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Journey to the Seventh Planet

Entry updated 14 March 2022. Tagged: Film.

Film (1962). Cinemagic. Directed by Sidney W Pink. Written by Ib Melchior and Sidney W Pink, based on a story by Sidney W Pink. Cast includes John Agar, Annie Birgit Garde, Mimi Heinrich, Bente Juel, Louie Miehe-Renard, Peter Monch, Ulla Moritz, Carl Ottosen, Ann Smyrner, Ove Sprogøe and Greta Thyssen. 77 minutes. Colour.

Having found no signs of life on the planets Mercury, Venus, Mars, Jupiter and Saturn (see Outer Planets), the future United Nations turns its attention to Uranus, launching a mission to that planet. Its astronauts, while briefly experiencing weightlessness during their descent, have their minds taken over by an Alien entity, said to be "from space and time itself", which extracts their memories and plans to use them as part of a plan to conquer the Earth. Upon landing on Uranus, they find themselves in an Earthlike environment resembling one man's childhood memories, and the astronauts later meet up with beautiful women from their past. Upon discovering that this temperate zone is surrounded by a permeable "barrier" leading to the planet's true, harsh environment, the men don spacesuits and walk through the barrier to encounter the strange creature responsible for these phenomena, which also frightens them with a rat-like Monster and a giant spider. They construct a large acetylene torch to kill the creature, but when that does not work (having been sabotaged by one of the women) they use freezing-cold liquid oxygen to destroy it and take off to return to Earth.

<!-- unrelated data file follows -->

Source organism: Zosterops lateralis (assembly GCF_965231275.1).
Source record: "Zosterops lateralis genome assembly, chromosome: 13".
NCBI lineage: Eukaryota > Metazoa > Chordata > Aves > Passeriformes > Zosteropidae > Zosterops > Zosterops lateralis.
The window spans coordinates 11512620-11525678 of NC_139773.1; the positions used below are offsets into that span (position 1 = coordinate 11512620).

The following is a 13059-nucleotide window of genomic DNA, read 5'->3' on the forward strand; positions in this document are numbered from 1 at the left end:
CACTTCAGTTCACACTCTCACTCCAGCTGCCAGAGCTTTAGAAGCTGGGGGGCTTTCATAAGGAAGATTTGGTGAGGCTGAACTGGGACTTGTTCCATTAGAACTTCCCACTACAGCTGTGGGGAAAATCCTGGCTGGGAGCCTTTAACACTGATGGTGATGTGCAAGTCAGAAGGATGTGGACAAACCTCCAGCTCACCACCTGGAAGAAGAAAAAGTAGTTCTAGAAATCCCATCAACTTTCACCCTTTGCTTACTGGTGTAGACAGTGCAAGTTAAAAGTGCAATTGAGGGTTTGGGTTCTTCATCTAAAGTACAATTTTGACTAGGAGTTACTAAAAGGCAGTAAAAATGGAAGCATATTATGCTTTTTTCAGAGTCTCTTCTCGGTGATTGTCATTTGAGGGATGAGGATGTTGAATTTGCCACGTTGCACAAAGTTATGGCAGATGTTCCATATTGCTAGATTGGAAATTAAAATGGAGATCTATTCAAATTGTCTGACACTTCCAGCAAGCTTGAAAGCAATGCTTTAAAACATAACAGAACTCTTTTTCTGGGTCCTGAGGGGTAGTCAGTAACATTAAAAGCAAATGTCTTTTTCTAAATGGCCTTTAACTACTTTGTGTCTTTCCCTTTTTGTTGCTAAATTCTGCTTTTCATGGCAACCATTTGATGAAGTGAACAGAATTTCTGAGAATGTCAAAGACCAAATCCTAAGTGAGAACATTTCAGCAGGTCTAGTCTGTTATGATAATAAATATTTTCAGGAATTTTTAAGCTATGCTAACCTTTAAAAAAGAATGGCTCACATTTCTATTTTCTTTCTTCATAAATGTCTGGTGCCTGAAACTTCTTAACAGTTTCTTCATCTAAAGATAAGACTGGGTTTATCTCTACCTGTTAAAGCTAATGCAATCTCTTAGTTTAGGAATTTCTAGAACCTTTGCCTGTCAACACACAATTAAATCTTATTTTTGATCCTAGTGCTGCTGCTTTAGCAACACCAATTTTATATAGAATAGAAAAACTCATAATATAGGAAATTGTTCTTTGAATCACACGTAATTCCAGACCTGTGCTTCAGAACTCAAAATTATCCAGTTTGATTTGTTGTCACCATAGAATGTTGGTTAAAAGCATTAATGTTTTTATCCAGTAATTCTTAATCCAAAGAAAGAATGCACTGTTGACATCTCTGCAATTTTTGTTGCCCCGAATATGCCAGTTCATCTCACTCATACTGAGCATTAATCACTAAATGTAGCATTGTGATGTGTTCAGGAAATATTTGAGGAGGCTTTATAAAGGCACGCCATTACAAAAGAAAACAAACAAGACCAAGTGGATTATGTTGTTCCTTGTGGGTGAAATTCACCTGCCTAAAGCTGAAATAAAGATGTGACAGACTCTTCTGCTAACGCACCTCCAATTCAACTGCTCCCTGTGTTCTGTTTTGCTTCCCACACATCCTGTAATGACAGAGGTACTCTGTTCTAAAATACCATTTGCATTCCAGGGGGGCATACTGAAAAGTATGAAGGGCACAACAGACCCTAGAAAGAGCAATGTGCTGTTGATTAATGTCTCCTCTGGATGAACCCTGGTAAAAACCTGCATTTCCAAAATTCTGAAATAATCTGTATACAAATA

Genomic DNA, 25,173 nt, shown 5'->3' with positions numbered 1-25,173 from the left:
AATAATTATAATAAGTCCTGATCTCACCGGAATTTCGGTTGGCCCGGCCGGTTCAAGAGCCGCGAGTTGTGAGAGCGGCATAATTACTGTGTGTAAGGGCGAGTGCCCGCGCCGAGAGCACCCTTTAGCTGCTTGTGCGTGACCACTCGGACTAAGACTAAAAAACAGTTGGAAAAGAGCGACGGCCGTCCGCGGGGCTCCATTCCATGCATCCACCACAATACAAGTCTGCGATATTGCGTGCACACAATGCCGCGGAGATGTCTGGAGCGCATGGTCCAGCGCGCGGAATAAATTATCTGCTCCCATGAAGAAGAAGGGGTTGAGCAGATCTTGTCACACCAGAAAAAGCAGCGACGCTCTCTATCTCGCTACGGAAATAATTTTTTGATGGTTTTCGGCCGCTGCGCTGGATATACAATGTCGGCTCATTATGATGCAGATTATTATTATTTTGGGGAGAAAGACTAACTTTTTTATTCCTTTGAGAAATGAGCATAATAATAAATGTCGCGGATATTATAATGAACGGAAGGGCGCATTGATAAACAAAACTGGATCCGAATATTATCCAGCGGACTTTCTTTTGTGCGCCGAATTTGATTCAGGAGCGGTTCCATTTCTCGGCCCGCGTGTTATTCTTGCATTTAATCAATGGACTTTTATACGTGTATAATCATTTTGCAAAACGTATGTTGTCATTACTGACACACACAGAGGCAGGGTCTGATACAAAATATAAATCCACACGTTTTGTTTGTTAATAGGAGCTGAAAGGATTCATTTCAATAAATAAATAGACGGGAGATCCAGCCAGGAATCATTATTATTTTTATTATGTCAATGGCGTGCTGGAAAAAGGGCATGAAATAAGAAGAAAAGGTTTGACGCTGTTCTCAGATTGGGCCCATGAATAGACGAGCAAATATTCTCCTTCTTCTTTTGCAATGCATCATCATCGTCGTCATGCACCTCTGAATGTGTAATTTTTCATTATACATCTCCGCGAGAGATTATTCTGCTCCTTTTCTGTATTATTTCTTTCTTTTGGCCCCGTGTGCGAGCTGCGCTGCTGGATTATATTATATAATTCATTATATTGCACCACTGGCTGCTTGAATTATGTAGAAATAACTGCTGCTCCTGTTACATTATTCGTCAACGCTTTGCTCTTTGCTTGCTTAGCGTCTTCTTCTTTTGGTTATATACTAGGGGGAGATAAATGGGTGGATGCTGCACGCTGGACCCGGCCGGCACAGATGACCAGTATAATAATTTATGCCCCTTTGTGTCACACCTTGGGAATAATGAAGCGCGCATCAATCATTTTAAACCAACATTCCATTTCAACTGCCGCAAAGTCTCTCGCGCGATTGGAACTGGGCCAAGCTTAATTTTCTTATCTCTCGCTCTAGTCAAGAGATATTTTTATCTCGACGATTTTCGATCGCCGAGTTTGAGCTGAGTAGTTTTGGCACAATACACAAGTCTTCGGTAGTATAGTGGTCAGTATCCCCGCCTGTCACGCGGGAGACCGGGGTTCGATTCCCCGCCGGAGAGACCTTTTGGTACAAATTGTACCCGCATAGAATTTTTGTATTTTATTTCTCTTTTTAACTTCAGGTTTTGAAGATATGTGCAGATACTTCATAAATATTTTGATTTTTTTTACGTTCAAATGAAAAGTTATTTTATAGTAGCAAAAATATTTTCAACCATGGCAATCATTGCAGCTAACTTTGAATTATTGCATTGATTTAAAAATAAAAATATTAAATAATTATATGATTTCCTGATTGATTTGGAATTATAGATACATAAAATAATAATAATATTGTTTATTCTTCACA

Pink and Melchior's follow-up to The Angry Red Planet (1959; vt Invasion of Mars) is not nearly as successful, although it does offer some nice visual touches, including the misty, brightly-coloured surface of Uranus and the astronauts' striking blue-and-yellow spacesuits. It also has a story that seems derived from Stanisław Lem's recently published Solaris (1961; trans 1970; new trans 2011 ebook), which someone associated with this joint Swedish-American production may have been familiar with, since its space travellers also visit another world to be greeted by familiar scenes and people apparently created by aliens. But while Lem's alien presence was enigmatic, the being here is implacably evil and hence is justifiably slaughtered by its human foes, although this is also an ironic conclusion to a mission that was launched in an effort to find alien life. This is apparently the only sf film that features a landing on Uranus, the primary reason why it merits some attention. [GW]


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